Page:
Center for Constitutional Democracy at IU Maurer School of Law to advise Liberia on constitution
May 30, 2013
The Center for Constitutional Democracy at the Indiana University Maurer School of Law has been chosen to advise the Constitutional Review Committee of the Government of Liberia on the review and design of amendments to the country's 1986 constitution. This is the first time an academic research center has been asked to complete such an assignment.
"We are honored to be selected for this project," said David C. Williams, John S. Hastings Professor of Law and the center's executive director.
"The proposed amendments are coming forth at an auspicious time in Liberia's history, as President Ellen Johnson Sirleaf seeks to limit the power of the executive branch. If adopted, the amendments will help achieve this goal."
The center's advising will consist of four sequential activities: civic education about the current constitution; public consultations to gather information about the needs and desires of the people of Liberia; constitutional drafting to help the Constitutional Review Committee design amendments responsive to the people's needs; and public education about the final proposed amendments so the people can cast informed votes in the referendum required to approve them.
The public consultations will be administered by teams of local experts who will be trained and accompanied by the center's J.D. affiliates. Susan H. Williams, Walter W. Foskett Professor of Law and the center's director, is leading a team to develop guidelines for the consultations that will ensure that the constitutional process is welcoming and inclusive for all of Liberia's people, including women, youth, the disabled and rural people who do not speak English.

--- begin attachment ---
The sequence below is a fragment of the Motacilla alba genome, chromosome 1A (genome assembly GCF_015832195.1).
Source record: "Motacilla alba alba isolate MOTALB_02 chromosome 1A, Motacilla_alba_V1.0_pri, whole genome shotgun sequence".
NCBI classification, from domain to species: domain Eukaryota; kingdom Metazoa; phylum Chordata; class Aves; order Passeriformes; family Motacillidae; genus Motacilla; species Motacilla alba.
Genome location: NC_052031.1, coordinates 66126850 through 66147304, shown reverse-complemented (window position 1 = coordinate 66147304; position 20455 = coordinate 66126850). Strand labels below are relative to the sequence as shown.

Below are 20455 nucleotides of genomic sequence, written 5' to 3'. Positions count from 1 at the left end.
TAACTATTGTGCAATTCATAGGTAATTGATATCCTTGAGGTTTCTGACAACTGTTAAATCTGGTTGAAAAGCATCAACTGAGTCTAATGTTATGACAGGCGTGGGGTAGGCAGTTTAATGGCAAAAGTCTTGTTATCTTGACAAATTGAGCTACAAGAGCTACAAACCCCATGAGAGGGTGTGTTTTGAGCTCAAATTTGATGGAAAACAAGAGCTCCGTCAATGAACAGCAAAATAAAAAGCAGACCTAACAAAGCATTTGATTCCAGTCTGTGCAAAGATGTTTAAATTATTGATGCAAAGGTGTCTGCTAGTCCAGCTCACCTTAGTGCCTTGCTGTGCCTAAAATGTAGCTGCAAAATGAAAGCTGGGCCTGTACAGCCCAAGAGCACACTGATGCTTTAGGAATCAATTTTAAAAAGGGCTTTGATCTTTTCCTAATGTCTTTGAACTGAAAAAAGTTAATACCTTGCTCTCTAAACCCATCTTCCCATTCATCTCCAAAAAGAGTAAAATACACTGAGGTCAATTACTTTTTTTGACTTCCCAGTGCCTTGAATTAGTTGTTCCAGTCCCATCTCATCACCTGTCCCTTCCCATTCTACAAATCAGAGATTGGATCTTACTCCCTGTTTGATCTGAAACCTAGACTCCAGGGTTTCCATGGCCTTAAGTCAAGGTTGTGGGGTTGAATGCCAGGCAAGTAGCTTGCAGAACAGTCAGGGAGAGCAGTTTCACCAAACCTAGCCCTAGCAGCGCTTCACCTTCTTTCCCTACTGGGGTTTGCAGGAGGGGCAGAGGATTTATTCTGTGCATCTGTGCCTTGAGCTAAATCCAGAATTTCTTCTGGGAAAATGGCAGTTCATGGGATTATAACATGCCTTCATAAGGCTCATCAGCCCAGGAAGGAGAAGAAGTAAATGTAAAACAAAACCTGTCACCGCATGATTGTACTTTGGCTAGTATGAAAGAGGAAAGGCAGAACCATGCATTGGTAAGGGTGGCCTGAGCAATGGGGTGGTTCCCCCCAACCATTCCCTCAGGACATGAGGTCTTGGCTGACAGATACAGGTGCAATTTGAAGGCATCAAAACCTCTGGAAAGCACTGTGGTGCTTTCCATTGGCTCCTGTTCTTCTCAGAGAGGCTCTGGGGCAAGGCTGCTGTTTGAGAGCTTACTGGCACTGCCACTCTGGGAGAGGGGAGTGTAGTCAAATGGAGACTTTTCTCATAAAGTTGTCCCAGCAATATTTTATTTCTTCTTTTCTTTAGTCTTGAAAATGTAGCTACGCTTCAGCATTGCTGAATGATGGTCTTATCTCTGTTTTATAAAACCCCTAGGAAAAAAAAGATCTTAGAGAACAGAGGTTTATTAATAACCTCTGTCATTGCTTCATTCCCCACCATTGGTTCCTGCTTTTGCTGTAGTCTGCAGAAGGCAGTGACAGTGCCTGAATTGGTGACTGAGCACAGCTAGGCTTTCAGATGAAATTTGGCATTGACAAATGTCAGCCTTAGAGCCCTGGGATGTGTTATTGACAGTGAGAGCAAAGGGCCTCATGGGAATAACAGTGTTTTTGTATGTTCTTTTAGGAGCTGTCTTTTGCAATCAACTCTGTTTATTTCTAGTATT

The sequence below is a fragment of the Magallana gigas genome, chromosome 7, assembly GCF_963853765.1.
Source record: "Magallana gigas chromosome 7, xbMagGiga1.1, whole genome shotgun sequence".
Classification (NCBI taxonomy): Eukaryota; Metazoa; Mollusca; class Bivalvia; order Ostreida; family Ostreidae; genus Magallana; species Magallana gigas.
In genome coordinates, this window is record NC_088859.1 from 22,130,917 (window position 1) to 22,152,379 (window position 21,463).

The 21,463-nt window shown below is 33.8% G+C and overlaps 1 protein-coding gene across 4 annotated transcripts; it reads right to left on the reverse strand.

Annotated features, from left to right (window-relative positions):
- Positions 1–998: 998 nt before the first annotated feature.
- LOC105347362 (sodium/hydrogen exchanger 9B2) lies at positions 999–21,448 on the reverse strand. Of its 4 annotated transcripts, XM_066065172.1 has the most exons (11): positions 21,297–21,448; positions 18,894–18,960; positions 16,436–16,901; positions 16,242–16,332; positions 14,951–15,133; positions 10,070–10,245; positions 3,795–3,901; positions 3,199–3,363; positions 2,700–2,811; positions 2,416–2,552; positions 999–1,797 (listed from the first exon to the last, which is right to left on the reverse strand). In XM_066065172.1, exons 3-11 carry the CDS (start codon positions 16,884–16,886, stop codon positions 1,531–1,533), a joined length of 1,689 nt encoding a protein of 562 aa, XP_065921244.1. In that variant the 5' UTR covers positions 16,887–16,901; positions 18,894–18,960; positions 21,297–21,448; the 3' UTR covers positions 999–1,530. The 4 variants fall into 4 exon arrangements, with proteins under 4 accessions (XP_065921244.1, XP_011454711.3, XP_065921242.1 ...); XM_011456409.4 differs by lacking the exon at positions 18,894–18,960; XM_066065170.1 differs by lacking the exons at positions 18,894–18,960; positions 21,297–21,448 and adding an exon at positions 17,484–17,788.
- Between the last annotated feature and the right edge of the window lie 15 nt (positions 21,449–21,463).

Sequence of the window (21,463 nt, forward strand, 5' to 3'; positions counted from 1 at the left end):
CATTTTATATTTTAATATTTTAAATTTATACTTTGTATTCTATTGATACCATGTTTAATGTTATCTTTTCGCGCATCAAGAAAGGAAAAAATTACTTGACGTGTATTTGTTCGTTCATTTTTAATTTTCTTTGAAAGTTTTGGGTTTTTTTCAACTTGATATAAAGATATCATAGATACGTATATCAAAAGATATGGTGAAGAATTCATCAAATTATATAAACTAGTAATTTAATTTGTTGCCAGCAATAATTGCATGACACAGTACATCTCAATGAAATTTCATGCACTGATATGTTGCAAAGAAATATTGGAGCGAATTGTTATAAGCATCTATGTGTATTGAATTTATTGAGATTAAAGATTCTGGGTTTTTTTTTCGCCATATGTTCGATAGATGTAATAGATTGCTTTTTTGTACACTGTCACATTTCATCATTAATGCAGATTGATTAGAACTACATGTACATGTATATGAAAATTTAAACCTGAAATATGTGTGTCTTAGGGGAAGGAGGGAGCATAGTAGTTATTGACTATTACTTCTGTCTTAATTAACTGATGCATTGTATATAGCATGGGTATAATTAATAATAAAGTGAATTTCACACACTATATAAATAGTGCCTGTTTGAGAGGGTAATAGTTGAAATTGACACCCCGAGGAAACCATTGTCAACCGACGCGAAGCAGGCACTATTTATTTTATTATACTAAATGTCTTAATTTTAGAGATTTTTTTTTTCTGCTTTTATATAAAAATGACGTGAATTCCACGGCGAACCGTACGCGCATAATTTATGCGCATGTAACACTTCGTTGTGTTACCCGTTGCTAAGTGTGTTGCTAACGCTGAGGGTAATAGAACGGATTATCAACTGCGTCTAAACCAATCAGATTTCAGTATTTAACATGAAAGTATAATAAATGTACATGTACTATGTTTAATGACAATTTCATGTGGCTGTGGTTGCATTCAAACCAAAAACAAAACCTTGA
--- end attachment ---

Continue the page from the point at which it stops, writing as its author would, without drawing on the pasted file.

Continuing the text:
David and Susan Williams have extensive experience working with the Liberian government on constitutional reform since 2005.
Their work has included writing a treatise on the meaning of the Liberian constitution for use by lawyers and judges; drafting anti-corruption statutes; developing the process for constitutional reform; training Liberian lawyers to become professors in their home country; empowering women's groups to advocate for change; and designing proposed amendments to the constitution.
Once the data from the public consultations have been gathered and collated, the Center for Constitutional Democracy and the Liberian Constitutional Review Committee will use the findings to inform the design of specific proposed amendments.
In order for them to become part of the constitution, the president and the legislature must approve any proposed amendments, and then the voters must support them in a referendum to be held in 2015.
The center has produced a video explaining its role in advising the Liberian government.